“I’m always emotional,” says Houston. “There’s always something going on in my head or in my life that’s distracting.
"I have to turn a switch off so I can go the place I want to go. But I’m very fortunate that I’m with a woman who doesn’t hamper that, who doesn’t feel she’s missing out on my time and attention. If I can take care of her needs, then I feel the freedom to paint. Besides her, the only other real consideration that I have is my children and my grandchildren.”
Turrentine-Houston, incidentally, had no idea he was an artist when they first met.
But it’s become an all-consuming passion that propels his entire life. Houston says he pretty much constantly works, and he doesn’t know what a piece will look like until it’s completely finished. So if his art is abstract — and if he’s not sure what it will look like until it’s done — how does he know when he’s finished his work on any given piece?
“I know when to stop because I know where I’m heading," he says. "When I get there, I feel it. With everything I do, I’m thinking about the next thing I’m going to do. And the next thing. And when I get to that third next thing, I say, ‘It’s finished.’”
The artist says he generally conceives more than one piece at a time, but he’ll only work on one until it’s finished. Sometimes, he’ll break away to go shop for material for his next piece, but he does that to clear his mind a little from the task he’s already begun.
“I don’t like to work when I’m uptight or pressured or need to have money,” he says. “I paint when I have time. I’ll say, ‘I need two or three days worth of time to work on this.’ It may not be six hours every day, but I need to block out some time. And if I can’t block out some time, then I don’t start until my head and my activities clear up so I can put that type of commitment into a piece.”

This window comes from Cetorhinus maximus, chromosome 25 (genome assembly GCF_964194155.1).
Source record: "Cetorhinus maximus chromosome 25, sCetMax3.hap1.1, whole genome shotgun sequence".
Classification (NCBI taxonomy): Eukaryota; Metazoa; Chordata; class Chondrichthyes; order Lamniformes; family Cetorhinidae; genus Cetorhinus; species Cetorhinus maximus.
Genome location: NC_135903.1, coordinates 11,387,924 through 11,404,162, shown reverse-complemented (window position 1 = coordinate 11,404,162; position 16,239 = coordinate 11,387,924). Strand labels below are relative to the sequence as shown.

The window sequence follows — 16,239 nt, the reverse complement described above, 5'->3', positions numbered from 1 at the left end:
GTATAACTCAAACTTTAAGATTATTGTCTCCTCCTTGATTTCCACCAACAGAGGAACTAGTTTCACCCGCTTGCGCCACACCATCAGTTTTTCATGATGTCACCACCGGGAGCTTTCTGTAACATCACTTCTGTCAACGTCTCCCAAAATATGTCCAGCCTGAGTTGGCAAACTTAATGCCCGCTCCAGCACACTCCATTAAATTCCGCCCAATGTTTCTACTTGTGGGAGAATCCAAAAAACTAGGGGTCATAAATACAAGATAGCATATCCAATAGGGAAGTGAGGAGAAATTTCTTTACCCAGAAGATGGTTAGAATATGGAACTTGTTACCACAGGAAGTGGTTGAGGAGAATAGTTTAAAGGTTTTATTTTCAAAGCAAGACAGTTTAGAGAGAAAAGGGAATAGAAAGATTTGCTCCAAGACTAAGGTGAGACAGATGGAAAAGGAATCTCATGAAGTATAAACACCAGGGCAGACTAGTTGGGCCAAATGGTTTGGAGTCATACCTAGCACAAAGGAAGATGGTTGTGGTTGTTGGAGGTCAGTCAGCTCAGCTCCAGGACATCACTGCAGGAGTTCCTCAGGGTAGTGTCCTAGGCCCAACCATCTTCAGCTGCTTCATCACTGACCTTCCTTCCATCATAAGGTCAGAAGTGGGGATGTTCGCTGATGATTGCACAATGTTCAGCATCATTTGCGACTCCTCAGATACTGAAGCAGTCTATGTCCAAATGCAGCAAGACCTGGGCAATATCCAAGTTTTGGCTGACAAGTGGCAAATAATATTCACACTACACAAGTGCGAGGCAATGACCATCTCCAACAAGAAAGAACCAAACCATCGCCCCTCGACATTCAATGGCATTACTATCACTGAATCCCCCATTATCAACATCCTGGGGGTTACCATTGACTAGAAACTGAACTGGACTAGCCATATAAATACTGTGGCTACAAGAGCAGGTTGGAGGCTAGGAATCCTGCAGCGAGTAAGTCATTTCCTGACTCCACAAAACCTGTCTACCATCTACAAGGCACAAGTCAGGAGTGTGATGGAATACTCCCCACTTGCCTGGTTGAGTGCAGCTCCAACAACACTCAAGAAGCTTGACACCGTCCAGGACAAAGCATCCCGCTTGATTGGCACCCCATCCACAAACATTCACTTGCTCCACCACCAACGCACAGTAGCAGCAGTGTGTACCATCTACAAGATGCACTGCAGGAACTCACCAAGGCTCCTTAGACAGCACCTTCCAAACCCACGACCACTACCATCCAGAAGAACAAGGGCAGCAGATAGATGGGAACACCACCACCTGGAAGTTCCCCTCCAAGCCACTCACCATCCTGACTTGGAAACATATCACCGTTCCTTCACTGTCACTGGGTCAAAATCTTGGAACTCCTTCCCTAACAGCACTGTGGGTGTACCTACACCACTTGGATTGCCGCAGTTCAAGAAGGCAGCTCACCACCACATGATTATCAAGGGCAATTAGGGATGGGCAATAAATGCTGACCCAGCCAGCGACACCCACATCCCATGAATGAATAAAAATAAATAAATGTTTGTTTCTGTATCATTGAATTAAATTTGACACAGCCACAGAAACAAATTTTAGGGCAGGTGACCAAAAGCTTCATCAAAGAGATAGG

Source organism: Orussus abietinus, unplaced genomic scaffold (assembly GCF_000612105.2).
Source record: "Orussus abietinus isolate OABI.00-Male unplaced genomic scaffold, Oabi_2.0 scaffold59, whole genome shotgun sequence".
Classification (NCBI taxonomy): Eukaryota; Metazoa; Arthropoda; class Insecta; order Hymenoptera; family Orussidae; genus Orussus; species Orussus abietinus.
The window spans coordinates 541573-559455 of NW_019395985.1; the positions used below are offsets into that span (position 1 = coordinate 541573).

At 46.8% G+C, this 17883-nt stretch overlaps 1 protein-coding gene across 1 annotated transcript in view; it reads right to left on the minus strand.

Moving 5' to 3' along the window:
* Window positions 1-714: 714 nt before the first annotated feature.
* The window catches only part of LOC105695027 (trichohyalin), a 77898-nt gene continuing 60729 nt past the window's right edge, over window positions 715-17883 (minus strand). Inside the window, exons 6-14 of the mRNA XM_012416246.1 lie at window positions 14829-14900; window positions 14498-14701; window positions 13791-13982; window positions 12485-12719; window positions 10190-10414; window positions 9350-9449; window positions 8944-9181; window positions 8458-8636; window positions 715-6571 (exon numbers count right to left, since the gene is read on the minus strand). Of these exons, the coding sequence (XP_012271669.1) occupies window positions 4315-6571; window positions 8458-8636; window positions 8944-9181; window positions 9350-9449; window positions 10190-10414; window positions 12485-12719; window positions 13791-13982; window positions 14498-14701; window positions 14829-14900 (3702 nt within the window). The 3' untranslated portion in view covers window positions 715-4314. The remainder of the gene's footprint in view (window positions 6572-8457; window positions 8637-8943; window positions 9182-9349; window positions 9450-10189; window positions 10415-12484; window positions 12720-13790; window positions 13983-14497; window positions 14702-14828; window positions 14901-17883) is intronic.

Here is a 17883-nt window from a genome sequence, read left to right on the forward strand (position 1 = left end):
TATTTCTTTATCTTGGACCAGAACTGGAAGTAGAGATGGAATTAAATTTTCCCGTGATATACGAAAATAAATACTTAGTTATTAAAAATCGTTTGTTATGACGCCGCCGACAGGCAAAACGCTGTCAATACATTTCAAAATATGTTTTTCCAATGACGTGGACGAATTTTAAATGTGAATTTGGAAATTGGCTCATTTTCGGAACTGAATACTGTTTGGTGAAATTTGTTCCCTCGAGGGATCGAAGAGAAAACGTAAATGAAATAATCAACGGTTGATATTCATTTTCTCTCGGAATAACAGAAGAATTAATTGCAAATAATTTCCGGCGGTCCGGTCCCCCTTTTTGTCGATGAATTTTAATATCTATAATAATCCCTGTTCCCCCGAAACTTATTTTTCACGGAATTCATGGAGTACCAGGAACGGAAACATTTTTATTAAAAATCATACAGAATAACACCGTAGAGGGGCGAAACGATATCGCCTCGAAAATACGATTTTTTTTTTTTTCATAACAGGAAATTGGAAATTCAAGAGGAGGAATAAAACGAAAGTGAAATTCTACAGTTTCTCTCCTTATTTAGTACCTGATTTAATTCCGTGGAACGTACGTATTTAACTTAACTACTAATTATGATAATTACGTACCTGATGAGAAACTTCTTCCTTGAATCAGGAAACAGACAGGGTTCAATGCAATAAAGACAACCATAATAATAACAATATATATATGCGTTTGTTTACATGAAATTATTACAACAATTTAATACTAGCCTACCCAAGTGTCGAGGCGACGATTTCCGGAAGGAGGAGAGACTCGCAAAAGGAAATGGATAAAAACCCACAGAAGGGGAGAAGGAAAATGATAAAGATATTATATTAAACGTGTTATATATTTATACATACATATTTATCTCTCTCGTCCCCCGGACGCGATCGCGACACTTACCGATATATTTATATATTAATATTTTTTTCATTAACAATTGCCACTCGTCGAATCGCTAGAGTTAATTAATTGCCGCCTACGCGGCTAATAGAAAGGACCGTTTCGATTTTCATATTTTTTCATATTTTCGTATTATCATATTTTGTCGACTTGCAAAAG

The gallery is already open from 11 a.m. to 6 p.m. Tuesday to Saturday, but it has an opening reception scheduled for March 15.
So where did the name of his gallery come from?
Was the artist tempted to put his own name on his space just like he does on his artwork? Not even for one second.
Houston says that when an architect builds a building, they usually only build the structure. Afterwards, interior decorators and artisans put on the finishing touches to make it a home. Houston wants architects to think of him when they finish erecting their buildings.
“When a person buys a home or walks into an empty building and looks around and says, ‘What am I going to put in here besides a couch or a table?’ I want them to think of me,” says Houston.
“Art should make you feel good. You should be able to fall in love with it. When you walk out of your bedroom and at the end of the hallway is my painting, I want there to be a smile on your face. I want you to feel that you and this painting are both in a space that makes you connect. That’s what I want my work to project.”
There’s a natural push and pull for Houston; he wants to keep creating work, and he wants to brighten people’s lives.
Houston says that he wishes he could keep every single painting he’s ever done, but he only has so much wall space at his home and gallery and no inclination to stop painting.
“It’s really hard to sell all of my work because there are pieces that are here that I really don’t want anyone else to have,” he says. “But I don’t have a house big enough and I don’t intend to buy a house big enough to house all the work that I can produce.
"So I have to share it, and I don’t mind sharing it if I believe it’s in a loving environment, a respectful environment where the person who wants to buy it feels good about it. There’s a reward going on there — even if I don’t get paid every week for producing work, I know that when this piece goes to somebody’s house, whoever buys that is going to be happy. That’s good enough for me.”